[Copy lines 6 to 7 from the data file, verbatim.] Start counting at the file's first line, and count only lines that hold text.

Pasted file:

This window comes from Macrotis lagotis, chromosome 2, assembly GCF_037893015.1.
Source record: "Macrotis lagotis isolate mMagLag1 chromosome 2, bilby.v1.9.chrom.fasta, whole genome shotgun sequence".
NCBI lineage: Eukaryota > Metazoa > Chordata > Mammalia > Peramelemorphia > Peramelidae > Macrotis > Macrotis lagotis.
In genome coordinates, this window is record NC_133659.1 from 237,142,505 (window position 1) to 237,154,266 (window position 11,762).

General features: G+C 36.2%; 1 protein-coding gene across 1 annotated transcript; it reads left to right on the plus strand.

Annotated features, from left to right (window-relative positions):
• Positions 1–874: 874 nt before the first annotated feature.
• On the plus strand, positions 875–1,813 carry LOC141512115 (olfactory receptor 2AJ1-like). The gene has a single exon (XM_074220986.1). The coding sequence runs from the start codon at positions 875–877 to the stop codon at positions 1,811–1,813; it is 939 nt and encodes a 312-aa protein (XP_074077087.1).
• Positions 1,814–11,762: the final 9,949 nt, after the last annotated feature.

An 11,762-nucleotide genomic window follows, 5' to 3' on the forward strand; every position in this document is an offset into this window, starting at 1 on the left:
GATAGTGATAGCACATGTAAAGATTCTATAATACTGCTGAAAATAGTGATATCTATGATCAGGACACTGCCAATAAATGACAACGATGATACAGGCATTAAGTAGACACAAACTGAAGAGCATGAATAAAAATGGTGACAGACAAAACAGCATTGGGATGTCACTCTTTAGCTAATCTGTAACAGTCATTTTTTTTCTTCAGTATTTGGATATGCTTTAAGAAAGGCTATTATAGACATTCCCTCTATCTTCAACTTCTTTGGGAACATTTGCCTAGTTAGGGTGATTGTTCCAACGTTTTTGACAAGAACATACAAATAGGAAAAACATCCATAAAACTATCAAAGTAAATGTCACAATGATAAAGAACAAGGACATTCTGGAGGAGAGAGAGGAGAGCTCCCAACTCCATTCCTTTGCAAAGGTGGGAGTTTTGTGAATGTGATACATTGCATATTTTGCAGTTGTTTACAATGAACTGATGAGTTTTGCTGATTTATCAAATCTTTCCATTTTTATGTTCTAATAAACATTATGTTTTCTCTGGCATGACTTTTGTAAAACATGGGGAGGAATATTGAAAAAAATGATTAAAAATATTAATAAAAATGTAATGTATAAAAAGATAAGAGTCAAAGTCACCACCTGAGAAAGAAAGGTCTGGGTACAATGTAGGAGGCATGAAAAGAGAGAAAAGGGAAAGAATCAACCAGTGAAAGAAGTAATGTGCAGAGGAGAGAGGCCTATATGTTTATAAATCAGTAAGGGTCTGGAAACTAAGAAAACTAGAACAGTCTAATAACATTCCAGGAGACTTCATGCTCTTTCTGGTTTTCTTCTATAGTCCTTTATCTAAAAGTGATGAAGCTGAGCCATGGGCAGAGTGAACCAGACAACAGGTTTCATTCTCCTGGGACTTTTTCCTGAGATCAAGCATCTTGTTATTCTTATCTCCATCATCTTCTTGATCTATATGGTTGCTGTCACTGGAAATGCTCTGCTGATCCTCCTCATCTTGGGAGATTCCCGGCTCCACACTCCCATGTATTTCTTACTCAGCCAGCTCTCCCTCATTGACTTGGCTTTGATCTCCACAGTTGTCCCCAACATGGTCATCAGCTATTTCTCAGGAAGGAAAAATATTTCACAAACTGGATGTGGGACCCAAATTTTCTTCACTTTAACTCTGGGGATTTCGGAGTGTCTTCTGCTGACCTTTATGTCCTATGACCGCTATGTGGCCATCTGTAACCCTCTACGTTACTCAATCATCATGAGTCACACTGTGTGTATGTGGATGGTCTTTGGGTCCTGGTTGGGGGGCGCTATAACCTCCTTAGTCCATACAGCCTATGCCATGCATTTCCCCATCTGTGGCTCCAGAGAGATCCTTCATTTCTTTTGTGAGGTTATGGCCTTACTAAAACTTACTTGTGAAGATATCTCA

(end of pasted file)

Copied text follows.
Annotated features, from left to right (window-relative positions):
• Positions 1–874: 874 nt before the first annotated feature.